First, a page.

Sean Wheeler & Zander Schloss – Club Red, Tempe, AZ 12-09-2011
By Libbi Rich

Sean Wheeler & Zander Schloss – Club Red, Tempe, AZ 12-09-2011  ©2011 Libbi Rich - DOOM! Magazine

Sean Wheeler & Zander Schloss – Club Red, Tempe, AZ 12-09-2011 ©2011 Libbi Rich - DOOM! Magazine

What is punk? Clear your mind of the mohawks, leather, piercings, and tattoos that are the common accoutrements of the music/movement/lifestyle; what do you have left?  There’s music, sure, but there are so many sub-genres within the frame that it’s hard to use any particular punk rock music style as a definitive reference point.  There are ideologies, ranging from nihilistic to activist, and everything in between.  Henry Rollins told me, a couple of years ago, that being punk means being able to go into a record store and buy a Sting album, because that’s what he wants.  Along those lines, I think, when you boil it down to its condensed kernel, “punk” — whether music, lifestyle, or philosophy — means doing what you feel is real and true, within you, not giving a damn about what anyone else thinks or says about it, and (whenever possible) doing it yourself.

Sean Wheeler & Zander Schloss – Club Red, Tempe, AZ 12-09-2011  ©2011 Libbi Rich - DOOM! Magazine

Sean Wheeler & Zander Schloss – Club Red, Tempe, AZ 12-09-2011 ©2011 Libbi Rich - DOOM! Magazine

Sean Wheeler & Zander Schloss each have true punk cred, no matter which definition you use:  Wheeler has been the frontman (as Sean Doe) for SoCal punk revival band Throw Rag since 1993.  Schloss has played bass and guitar in iconic punk bands The Circle Jerks, The Weirdos, and with legendary Clash founder, Joe Strummer (not to mention his contributions to numerous film sountracks, including Sid and Nancy and  Repo Man, in which he also acted as ‘Kevin the Nerd’).  Pretty raucous, hardcore stuff, eh?  So what happens when you take these two punk veterans and mix ’em together?  You get what they call Spirit Music; a heady, acoustic blend of blues, country, gospel, ragtime, and bluegrass that surprises “traditional” punks out of their skin, and gets them dancing and swaying along to Wheeler’s hypnotic, rasping vocals and Schloss’ masterful 12-string.

Sean and Zander opened for X at Club Red in Tempe.  The audience, comprised of kids new to the punk scene and folks like me, who came up in it in the late 70s and early 80s, was mesmerized by the duo.  I heard murmurs, after the set, along the lines of  “I didn’t think I’d like that!” and from one 25-ish guy who was trying hard to look early Strummer, “Shit, that was fucking awesome!”  I agree.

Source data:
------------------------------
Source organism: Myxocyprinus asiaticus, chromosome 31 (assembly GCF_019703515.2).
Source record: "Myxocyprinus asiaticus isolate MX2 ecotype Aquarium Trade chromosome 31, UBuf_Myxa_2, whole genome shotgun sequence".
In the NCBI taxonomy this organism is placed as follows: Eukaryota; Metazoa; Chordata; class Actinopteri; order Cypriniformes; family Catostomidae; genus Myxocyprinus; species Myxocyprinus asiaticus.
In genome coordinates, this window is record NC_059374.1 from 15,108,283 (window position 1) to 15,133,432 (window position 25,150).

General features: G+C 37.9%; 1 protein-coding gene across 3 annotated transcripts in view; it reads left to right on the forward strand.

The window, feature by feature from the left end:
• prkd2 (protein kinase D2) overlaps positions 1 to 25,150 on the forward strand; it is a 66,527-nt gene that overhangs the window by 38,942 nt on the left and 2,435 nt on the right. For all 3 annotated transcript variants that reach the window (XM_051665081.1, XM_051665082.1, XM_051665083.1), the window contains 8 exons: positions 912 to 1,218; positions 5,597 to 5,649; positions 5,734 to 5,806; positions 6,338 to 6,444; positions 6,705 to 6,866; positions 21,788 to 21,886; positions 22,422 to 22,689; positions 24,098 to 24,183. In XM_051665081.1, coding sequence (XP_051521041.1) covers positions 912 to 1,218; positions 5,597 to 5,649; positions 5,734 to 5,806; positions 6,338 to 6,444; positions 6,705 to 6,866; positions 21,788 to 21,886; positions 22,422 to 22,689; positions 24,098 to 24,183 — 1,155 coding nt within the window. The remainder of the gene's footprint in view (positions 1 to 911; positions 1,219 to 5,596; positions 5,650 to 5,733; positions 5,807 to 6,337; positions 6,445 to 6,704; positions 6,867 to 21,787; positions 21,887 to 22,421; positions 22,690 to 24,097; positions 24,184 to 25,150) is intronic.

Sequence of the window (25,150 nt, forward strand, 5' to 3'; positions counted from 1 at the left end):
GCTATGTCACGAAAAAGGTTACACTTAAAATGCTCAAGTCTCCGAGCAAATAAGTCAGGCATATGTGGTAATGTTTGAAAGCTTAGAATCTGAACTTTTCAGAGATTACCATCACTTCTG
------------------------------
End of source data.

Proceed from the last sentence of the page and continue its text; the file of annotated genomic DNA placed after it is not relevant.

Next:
Wheeler & Schloss are so damned punk.

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Libbi Rich (40 Posts)

Middle-aged punk princess; pop culture hound; geekgirl; liberal activist and general shit-stirrer; reader of nanopunk/cyberpunk/comics/ anything-I-can-get-my-hands-on; wife and mom.

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  • Kevin Wheeler

    I was at this show. I went to see X and they were fun but to tell you from the heart this was the best part of the night. I was standing outside when they got out of their car and I had no idea who they were as they quietly made their way inside. I’m not 19 any more and I wasn’t wasted and I wasn’t expecting to get blasted out of the place.
    I sat in the back so I could relax. Glad I did. There was a group next to me that weren’t paying attention to these guys and I almost got up to move because by the second song I was realizing that this was what I came for.
    I bought their CD a few days later and glad I found it.
    I’ve been struggling to find my music these days. Nothing just feels right and that’s not a knock against any groups out there. Plenty of talent, just not hitting a nerve I guess. These guys hit a chord inside that I won’t try to explain. Especially with Stranded. That one hit a nerve.
    I hope to see another CD and another show. This was worth the ticket price alone to see them.
    Two guys and a guitar and the best singing I’ve heard in years. Gospel, punk whatever you like to call it. It’s the same to me.